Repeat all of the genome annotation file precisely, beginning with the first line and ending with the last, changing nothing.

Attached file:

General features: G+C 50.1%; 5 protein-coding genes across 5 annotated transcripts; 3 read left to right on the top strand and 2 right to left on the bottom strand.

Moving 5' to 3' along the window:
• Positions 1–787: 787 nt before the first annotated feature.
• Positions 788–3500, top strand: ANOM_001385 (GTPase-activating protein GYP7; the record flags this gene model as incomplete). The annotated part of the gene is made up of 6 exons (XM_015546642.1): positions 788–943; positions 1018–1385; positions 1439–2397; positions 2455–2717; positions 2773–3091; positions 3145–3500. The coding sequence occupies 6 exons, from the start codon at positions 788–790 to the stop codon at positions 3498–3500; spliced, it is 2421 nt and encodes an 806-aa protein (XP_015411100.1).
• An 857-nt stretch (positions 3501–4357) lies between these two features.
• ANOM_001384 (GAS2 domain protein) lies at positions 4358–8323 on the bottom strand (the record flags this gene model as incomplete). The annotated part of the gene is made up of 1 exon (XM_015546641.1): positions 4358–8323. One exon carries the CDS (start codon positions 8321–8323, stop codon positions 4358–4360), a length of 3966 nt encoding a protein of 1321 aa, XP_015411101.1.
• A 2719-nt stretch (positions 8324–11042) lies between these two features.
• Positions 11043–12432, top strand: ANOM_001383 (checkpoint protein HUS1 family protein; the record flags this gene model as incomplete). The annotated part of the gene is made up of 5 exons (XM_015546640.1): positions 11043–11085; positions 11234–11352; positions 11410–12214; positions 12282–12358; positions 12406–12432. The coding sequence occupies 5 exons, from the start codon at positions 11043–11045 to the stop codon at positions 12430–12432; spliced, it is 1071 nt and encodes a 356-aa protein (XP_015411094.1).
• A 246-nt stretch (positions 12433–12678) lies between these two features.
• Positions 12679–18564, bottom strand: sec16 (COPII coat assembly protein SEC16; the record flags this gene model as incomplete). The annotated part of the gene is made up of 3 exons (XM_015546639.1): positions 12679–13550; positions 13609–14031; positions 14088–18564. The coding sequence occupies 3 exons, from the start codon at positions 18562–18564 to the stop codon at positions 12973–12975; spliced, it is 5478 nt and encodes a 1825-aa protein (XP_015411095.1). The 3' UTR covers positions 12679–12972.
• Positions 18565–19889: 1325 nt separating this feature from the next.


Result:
General features: G+C 50.1%; 5 protein-coding genes across 5 annotated transcripts; 3 read left to right on the top strand and 2 right to left on the bottom strand.

Moving 5' to 3' along the window:
• Positions 1–787: 787 nt before the first annotated feature.
• Positions 788–3500, top strand: ANOM_001385 (GTPase-activating protein GYP7; the record flags this gene model as incomplete). The annotated part of the gene is made up of 6 exons (XM_015546642.1): positions 788–943; positions 1018–1385; positions 1439–2397; positions 2455–2717; positions 2773–3091; positions 3145–3500. The coding sequence occupies 6 exons, from the start codon at positions 788–790 to the stop codon at positions 3498–3500; spliced, it is 2421 nt and encodes an 806-aa protein (XP_015411100.1).
• An 857-nt stretch (positions 3501–4357) lies between these two features.
• ANOM_001384 (GAS2 domain protein) lies at positions 4358–8323 on the bottom strand (the record flags this gene model as incomplete). The annotated part of the gene is made up of 1 exon (XM_015546641.1): positions 4358–8323. One exon carries the CDS (start codon positions 8321–8323, stop codon positions 4358–4360), a length of 3966 nt encoding a protein of 1321 aa, XP_015411101.1.
• A 2719-nt stretch (positions 8324–11042) lies between these two features.
• Positions 11043–12432, top strand: ANOM_001383 (checkpoint protein HUS1 family protein; the record flags this gene model as incomplete). The annotated part of the gene is made up of 5 exons (XM_015546640.1): positions 11043–11085; positions 11234–11352; positions 11410–12214; positions 12282–12358; positions 12406–12432. The coding sequence occupies 5 exons, from the start codon at positions 11043–11045 to the stop codon at positions 12430–12432; spliced, it is 1071 nt and encodes a 356-aa protein (XP_015411094.1).
• A 246-nt stretch (positions 12433–12678) lies between these two features.
• Positions 12679–18564, bottom strand: sec16 (COPII coat assembly protein SEC16; the record flags this gene model as incomplete). The annotated part of the gene is made up of 3 exons (XM_015546639.1): positions 12679–13550; positions 13609–14031; positions 14088–18564. The coding sequence occupies 3 exons, from the start codon at positions 18562–18564 to the stop codon at positions 12973–12975; spliced, it is 5478 nt and encodes a 1825-aa protein (XP_015411095.1). The 3' UTR covers positions 12679–12972.
• Positions 18565–19889: 1325 nt separating this feature from the next.